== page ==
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14 Jun 2021 | by devteam

Applicants can now check if they are “legal” and eligible to work for a company

On August 15, 2011, the government expanded the availability for individuals to “self-check” their work authorization status with government records.  The United States Citizenship and Immigration Services (“USCIS”) expanded its E-Verify Self-Check Service(“Self-Check”) to residents of 16 additional states (an increase from 6 states) and provides individuals with a choice of completing it in English or Spanish.

In March of 2011, USCIS started the self-check service to residents from Arizona, Colorado, Idaho, Mississippi, Virginia, and the District of Columbia.  This online service enables individuals to check their work authorization status prior to being hired.  One of USCIS’ goals is to provide individuals the opportunity to correct database errors and other irregularities which may exist in government records.  Although USCIS hopes this will decrease the number of E-Verify tentative nonconfirmation (“TNC”) or even a Final Nonconfirmation (“FNC”), I am not sure whether USCIS will achieve its goal with this online tool.

Here is an image from USCIS demonstrating the 22 states where Self-Check is available to individuals:

New Jersey
New York
South Carolina
Washington State

Interestingly, in the 6 pilot states that launched Self-Check in March 2011, approximately 18,000 individuals have used the system to verify their employment authorization status with government records.

So what do employers do now?  Well, the Self-Check system is for individuals to check their work authorization with E-Verify records.  From an employer’s perspective, this government online tool is set up for employment candidates seeking employment (who are not yet employed), not for employers.  So it is important to not ask your employees who have already been I-9’d to Self-Check their work authorization through this system—that would set your company up for a possible claim of discrimination.  Remember that once an employee I-9 is properly completed, an employer cannot ask that employee to establish,once again, that they are authorized to work in the U.S.  Overall, the Self-Check system is not an online tool for employers and only time will tell if this system will decrease the number of errors associated with E-Verify.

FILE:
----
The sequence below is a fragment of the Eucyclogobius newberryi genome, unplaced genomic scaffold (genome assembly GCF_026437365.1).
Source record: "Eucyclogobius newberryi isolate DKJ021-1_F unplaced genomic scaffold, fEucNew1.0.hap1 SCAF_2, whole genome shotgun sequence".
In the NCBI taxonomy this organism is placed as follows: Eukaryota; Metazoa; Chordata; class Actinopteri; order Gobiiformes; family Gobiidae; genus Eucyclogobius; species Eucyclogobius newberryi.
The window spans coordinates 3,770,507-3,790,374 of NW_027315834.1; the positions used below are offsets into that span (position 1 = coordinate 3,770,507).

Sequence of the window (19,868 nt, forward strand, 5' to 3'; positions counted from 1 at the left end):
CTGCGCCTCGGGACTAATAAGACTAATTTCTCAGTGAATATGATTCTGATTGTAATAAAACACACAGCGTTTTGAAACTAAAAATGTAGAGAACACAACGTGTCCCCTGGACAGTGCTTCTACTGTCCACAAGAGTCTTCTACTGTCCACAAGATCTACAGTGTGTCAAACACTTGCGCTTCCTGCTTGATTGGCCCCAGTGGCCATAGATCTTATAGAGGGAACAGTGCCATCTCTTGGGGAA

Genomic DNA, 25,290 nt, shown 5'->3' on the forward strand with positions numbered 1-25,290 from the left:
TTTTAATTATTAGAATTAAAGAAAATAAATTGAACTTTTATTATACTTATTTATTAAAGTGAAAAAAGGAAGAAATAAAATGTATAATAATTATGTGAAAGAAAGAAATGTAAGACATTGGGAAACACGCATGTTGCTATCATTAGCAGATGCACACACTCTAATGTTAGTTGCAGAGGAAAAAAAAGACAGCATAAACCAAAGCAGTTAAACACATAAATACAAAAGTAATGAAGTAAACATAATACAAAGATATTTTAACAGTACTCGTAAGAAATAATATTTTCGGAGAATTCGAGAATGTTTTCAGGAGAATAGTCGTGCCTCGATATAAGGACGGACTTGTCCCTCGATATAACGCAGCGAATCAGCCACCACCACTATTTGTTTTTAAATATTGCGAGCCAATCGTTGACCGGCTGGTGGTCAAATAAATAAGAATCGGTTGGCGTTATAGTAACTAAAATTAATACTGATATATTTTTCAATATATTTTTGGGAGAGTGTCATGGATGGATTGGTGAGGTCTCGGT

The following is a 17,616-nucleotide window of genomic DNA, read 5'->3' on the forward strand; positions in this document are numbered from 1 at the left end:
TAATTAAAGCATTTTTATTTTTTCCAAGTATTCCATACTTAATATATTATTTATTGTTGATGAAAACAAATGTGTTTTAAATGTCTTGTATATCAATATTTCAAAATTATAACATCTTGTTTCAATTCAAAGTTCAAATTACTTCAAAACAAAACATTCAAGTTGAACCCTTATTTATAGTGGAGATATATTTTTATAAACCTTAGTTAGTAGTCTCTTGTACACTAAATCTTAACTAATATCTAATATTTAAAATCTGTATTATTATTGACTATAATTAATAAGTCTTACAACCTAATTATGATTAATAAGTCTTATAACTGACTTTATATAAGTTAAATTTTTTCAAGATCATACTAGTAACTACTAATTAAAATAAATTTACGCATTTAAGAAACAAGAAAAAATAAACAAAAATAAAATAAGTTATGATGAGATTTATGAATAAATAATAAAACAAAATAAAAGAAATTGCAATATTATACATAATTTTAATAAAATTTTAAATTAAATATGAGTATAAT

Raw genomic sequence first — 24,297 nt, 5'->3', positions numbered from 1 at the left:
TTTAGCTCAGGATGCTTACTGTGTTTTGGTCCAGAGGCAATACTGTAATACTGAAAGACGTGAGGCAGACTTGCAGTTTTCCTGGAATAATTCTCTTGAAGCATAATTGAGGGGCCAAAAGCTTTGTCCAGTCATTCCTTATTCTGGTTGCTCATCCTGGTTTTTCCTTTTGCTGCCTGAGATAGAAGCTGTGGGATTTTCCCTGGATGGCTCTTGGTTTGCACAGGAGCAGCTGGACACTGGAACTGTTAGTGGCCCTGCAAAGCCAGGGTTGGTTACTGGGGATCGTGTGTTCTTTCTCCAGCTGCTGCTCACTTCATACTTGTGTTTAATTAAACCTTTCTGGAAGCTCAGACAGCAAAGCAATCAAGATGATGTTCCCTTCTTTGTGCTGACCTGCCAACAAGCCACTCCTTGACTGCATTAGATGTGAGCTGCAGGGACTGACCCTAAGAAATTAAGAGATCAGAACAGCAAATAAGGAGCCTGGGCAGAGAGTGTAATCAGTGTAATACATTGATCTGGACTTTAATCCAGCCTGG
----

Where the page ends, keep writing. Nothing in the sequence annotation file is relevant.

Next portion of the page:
Please remember this blog provides general recommendations regarding an employer’s I-9 compliance. If you have any questions related to your company’s I-9s or related policies, please don’t hesitate to contact Monty & Ramirez for a free consultation to discuss your internet policies to ensure the policies comply with the ever-changing social media and internet issues.

Daniel N. Ramirez is a named partner at Monty & Ramirez LLP. He is board certified in labor and employment law by the Texas Board of Specialization and has been recognized as a Rising Star by Super Lawyers magazine.

Daniel’s Contact Information:

Telephone: 281.493.5529


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